Rogoznica is a small, inviting village on the Dalmatian Coast that attracts the rich and famous from all over the world. They shelter their large yachts in gloriously-blue bays, and either retreat to hillside villas or to small restaurants lining the coast. In the Iliad, it’s written that Trojan War hero Diomedes sailed these waters looking for refuge. That’s mythology.
My hoping to find a safe port where I could renew my energies was a real need.I felt lost, out of sync with the world. Thinking Rogoznica would cure my unease, I drove there, and strolled past a line of fishing boats. One was preparing to embark, to go into the Adriatic Sea to hunt for mackerel, sardines and anchovies. ‘How has the fishing been these last few days?’ I boldly asked a gray-bearded man who was tending to ropes on a small boat.
“Decent, I can’t complain,” he briskly answered. “Where are you from? Do you like fish?” Before I had time to respond, this seaman surprisingly asked me, “Do you know the Adriatic. It can be rough out there, very rough. Do you want to join me and my small crew? We are good people.” I didn’t hesitate. I jumped aboard, eager for this adventure. It turned out this grizzled seaman, Josip S, was the captain, and he was hoping to land a large catch of anchovies. Josip didn’t talk much. He was too intent on manning the helm, positioning the boat about 10 miles off Rogoznica. About one hour into this foray, Josip began to look worried.The fish, or the lack of them, were sending him a message. We changed course.
“When there is no anchovy, there will be sardines,” he snapped, sounding like a wise man in the Iliad. “There is never any giving up.” The sun was already setting, and as we headed elsewhere, I started to wonder, ‘do I really want to be on this boat at night?” “Formaaaa!” shouted Josip, and almost instantly his order to stop the boat stirred the crew to lower the anchor. They turned on the spotlights, hoping to seduce the sardines. “Fish is brought in the light,” Josip explained. “We will do this for the next few hours. At dawn we will drop the nets.” Here I was, stuck on a boat in the Adriatic. I was anxious but still excited by the activity around me. “Polaaaa Quarter,” barked a sailor, signaling that half a net has been dropped into the sea. Now we could only wait. The tension grew. Josip was used to uncertainty, but his face reminded me of my feelings before embarking on this hunt. Life was often a struggle, a constant juggling act, accepting the good with the bad.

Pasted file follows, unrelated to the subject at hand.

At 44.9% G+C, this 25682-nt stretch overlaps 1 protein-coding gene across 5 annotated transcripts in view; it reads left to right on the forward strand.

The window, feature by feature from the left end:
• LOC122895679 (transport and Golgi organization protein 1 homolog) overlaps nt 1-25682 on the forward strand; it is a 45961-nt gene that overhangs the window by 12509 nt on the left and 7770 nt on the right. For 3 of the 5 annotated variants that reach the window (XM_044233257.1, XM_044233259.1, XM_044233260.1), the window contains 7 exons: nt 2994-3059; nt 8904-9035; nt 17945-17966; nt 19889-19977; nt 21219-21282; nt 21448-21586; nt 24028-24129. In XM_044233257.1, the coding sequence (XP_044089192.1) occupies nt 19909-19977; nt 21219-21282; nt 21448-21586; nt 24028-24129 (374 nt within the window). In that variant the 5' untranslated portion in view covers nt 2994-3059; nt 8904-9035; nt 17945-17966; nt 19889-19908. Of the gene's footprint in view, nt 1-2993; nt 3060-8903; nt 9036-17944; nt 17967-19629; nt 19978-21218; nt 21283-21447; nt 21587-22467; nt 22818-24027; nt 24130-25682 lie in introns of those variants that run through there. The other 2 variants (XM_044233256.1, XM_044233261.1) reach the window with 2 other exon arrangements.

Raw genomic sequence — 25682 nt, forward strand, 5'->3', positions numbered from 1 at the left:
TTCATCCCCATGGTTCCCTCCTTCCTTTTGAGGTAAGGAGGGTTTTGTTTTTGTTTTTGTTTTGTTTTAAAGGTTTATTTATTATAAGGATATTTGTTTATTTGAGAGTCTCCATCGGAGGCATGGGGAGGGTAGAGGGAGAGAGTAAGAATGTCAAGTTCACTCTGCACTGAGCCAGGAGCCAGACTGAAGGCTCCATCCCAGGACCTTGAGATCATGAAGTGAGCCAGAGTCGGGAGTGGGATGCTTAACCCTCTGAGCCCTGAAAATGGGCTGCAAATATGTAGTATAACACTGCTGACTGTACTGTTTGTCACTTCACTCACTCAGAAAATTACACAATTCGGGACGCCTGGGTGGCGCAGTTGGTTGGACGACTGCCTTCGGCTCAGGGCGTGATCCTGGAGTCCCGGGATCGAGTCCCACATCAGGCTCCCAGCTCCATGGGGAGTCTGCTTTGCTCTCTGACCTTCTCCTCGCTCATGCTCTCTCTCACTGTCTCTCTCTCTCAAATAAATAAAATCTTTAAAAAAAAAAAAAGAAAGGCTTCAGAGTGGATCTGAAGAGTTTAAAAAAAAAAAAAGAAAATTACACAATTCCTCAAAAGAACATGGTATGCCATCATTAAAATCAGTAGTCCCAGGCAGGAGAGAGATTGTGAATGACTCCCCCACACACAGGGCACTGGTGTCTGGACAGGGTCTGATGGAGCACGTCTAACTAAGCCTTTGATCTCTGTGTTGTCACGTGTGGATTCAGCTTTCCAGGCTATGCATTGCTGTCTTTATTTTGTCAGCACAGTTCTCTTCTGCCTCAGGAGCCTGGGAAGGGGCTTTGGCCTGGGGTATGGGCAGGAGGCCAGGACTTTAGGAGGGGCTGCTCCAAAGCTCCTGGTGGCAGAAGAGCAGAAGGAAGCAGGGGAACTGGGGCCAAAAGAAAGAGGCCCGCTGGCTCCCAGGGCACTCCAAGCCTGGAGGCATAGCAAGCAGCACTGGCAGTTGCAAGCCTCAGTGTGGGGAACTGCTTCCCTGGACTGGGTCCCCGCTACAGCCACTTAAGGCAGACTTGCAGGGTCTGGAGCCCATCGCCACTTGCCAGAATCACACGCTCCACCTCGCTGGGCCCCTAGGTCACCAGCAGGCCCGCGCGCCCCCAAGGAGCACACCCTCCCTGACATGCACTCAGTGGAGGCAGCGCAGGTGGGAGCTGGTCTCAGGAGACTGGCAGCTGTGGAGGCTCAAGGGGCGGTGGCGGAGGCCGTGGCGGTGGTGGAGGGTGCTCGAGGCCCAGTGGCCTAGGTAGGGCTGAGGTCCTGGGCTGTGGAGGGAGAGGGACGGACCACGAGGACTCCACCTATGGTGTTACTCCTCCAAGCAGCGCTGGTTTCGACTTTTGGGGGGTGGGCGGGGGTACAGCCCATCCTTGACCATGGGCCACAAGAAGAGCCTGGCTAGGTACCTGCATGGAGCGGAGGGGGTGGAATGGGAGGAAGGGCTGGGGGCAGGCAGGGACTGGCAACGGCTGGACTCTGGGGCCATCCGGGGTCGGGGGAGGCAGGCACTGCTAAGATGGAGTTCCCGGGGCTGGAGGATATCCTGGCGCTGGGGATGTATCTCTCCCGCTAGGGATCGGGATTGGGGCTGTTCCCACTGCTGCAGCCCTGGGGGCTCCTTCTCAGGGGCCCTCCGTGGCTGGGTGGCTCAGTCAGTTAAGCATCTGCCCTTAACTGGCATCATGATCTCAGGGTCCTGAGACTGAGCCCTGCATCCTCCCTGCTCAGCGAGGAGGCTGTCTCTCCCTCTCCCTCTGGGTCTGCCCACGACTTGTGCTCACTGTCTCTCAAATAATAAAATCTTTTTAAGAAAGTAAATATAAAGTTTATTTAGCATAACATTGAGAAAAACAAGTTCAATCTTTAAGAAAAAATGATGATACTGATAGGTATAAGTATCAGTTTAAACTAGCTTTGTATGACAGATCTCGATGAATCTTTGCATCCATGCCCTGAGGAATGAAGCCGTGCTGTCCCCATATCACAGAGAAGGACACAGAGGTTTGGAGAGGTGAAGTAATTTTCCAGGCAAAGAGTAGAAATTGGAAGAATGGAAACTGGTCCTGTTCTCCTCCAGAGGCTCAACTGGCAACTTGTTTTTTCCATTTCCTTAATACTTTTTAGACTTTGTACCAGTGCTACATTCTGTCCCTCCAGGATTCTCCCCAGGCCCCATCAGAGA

My thoughts were interrupted by a sailor’s yelling, :Look at the net! Good fish. There are sardines. We will have a good day.” He was right. The nets began filling with sardines, and we were soon heading back to port. “I learned a lot during that short time on the boat. Or at least was reminded of one crucial lesson. When faced with inner turmoil, uncertainty, you keep going…keep dreaming.
Written by Anita Palada